When the team of volunteers arrives, the excitement is electric. Children come running, hoping for not only food, but the toys and candy members are known to bring along with them. Mothers and fathers line up to receive their rations with faces lined by the weather and a lifetime of struggle, but gratitude and appreciation in their eyes.

By living in remote areas often without power, running water or proper sanitation, health issues are a constant concern for the people of Central America. Fortunately, Joint Task Force-Bravo members arrive in the region with the skills, equipment and desire to help improve the health of the people as well.


A Panamanian woman crossed the border into Costa Rica on a narrow strip of mountainous terrain, known as Punta Burica, which juts into the Pacific Ocean. She traversed a makeshift swing bridge, and after a nearly two-hour journey on foot, she changed out of her traveling clothes into her nicest outfit, a hand-sewn purple dress zigzagged with yellow and blue thread.

Here, it is important to look your best when you go to see a doctor. This day was a special occasion, as she and her family would receive medical care for the first time in nearly two years.

The woman arrived in the small indigenous "Ngobe" village, population 160, just as a UH-60 from Mint Task Force-Bravo, touched down between two wooden goal posts in the village's soccer field.

The doors of the helicopter opened and uniformed service-members from JTF-Bravo exited carrying medical supplies and equipment for the three-day medical readiness training exercise.

The visit of this JTF-Bravo Black Hawk and its passengers is what the village's leader, Kanaki Carrera, called "a dream come true."


Because there are no roads leading to the three remote villages in the area, receiving medical, dental and preventive medicine from JTF-Bravo and the Costa Rican Social Security Health Services here during this exercise is "truly a prize," Mr. Carrera said.

He explained many of the people in the area have not seen a doctor for several years and the journey to the nearest Costa Rican hospital is two days through treacherous terrain littered with poisonous snakes.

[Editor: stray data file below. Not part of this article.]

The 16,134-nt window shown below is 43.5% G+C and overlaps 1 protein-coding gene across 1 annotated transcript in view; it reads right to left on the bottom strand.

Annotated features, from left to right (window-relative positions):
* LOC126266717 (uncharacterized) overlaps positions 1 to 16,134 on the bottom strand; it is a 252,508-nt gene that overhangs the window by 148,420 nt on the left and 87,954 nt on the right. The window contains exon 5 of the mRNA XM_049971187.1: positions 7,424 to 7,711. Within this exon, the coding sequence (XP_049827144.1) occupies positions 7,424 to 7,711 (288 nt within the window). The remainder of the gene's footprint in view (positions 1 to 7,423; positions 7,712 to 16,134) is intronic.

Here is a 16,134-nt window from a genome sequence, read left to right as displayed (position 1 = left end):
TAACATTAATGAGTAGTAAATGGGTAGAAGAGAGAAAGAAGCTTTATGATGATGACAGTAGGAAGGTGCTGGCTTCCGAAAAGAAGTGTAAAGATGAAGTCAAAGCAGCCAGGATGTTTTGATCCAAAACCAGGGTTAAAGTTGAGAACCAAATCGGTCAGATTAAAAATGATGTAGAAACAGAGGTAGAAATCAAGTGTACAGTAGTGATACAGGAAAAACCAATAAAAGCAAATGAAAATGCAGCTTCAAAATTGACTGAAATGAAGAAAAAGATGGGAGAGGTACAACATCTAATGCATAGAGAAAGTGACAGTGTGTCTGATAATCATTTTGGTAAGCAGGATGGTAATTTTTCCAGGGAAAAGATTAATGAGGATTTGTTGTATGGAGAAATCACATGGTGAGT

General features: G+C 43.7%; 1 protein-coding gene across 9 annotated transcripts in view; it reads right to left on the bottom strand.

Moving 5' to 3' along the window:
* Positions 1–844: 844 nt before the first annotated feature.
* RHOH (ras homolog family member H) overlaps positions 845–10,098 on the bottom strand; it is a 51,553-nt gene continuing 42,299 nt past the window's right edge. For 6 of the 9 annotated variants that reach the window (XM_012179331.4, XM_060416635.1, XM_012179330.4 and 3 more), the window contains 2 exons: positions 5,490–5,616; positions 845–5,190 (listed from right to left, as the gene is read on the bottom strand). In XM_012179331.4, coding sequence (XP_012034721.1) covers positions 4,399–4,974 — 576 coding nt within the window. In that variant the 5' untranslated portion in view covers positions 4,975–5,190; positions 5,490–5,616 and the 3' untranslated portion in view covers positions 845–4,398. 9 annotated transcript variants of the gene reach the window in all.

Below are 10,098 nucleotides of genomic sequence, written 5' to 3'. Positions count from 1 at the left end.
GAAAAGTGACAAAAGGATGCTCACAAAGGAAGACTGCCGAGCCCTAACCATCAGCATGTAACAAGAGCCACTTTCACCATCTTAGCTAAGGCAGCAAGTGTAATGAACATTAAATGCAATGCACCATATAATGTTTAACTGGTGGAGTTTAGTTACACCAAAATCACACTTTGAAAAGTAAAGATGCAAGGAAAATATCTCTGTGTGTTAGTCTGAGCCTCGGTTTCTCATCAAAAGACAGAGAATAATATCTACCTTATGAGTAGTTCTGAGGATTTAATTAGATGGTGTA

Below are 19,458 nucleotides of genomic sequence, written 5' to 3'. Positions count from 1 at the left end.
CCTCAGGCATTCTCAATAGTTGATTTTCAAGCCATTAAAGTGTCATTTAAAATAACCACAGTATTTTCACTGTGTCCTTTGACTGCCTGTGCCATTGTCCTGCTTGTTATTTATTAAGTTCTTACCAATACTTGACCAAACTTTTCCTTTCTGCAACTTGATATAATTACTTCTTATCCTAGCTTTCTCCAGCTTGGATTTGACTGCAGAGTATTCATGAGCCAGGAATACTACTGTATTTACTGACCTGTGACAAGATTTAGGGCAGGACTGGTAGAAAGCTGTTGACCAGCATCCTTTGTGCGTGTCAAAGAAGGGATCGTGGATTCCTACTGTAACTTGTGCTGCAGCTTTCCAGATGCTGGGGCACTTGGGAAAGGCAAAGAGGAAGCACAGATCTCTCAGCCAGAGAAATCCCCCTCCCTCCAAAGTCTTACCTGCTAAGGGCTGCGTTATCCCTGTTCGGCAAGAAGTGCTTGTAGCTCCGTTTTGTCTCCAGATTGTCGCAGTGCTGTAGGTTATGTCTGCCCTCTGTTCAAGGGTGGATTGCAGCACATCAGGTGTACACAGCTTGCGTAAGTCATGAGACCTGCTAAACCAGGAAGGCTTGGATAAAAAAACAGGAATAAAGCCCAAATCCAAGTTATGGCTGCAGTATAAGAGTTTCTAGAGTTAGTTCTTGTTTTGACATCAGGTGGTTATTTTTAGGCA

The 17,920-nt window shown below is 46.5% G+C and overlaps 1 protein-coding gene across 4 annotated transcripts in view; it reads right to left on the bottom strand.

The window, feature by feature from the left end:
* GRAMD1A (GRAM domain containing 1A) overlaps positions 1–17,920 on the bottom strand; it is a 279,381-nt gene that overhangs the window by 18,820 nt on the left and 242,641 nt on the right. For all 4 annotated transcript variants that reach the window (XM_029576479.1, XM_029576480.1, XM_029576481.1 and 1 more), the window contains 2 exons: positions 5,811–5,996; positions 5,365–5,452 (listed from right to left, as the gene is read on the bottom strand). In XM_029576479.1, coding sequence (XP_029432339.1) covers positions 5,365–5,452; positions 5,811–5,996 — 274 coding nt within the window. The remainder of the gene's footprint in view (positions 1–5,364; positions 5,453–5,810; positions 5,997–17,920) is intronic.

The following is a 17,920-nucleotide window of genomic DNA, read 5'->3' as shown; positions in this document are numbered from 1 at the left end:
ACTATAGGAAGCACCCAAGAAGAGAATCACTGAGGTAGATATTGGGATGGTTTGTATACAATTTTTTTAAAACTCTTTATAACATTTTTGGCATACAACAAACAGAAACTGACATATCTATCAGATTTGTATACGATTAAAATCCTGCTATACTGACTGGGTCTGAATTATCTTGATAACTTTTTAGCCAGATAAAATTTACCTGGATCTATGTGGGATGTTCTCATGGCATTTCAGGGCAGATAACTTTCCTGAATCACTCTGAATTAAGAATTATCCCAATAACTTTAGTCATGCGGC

"Unfortunately, the conditions of the journey make it impossible for many people to see a doctor and they die trying," he said. "We are very thankful for the support of (JTF-Bravo) to this humble community. It is something very kind."

With the help of partner Costa Rican health professionals, 10 members from JTF-Bravo's medical element saw nearly 600 patients during three days at this site and at La Pena, another remote village about eight miles away.

For four local women, the benefits of the MEDRETE were immediate and once-in-a-lifetime because of the medical evacuation capability presented by the U.S. and Costa Rican helicopters.

The doctors present said one woman would have lost a finger without the transport of the Costa Rican police helicopter to the hospital in Golfito; three pregnant women in need of specialized care also were transported to the hospital via the U.S. military's Black Hawk.

For Jose Rodriguez, a 24-year-old father of two infants, the visit of JTF-Bravo medical personnel to his village is a blessing he has been praying for.

"I thank God for this help," Mr. Rodriquez said. "I hope these medicines and vitamins will help me feel better and my children will feel good and live a better life because of this."

By forging partnerships, practicing teamwork and helping those who need it most, the Airmen, Soldiers and Sailors of Joint Task Force-Bravo prove daily that an assignment to Soto Cano AB is more than a regular job. It's a chance to make a difference in the lives of the United States' neighbors and make it possible for people like Mr. Rodriquez and his children to hope for a brighter future.

Editor's Note: Capt. Candace Park and Tech. Sgt. Rebecca Danet contributed to this article.
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Author:Hammond, Mike
Date:Jul 1, 2009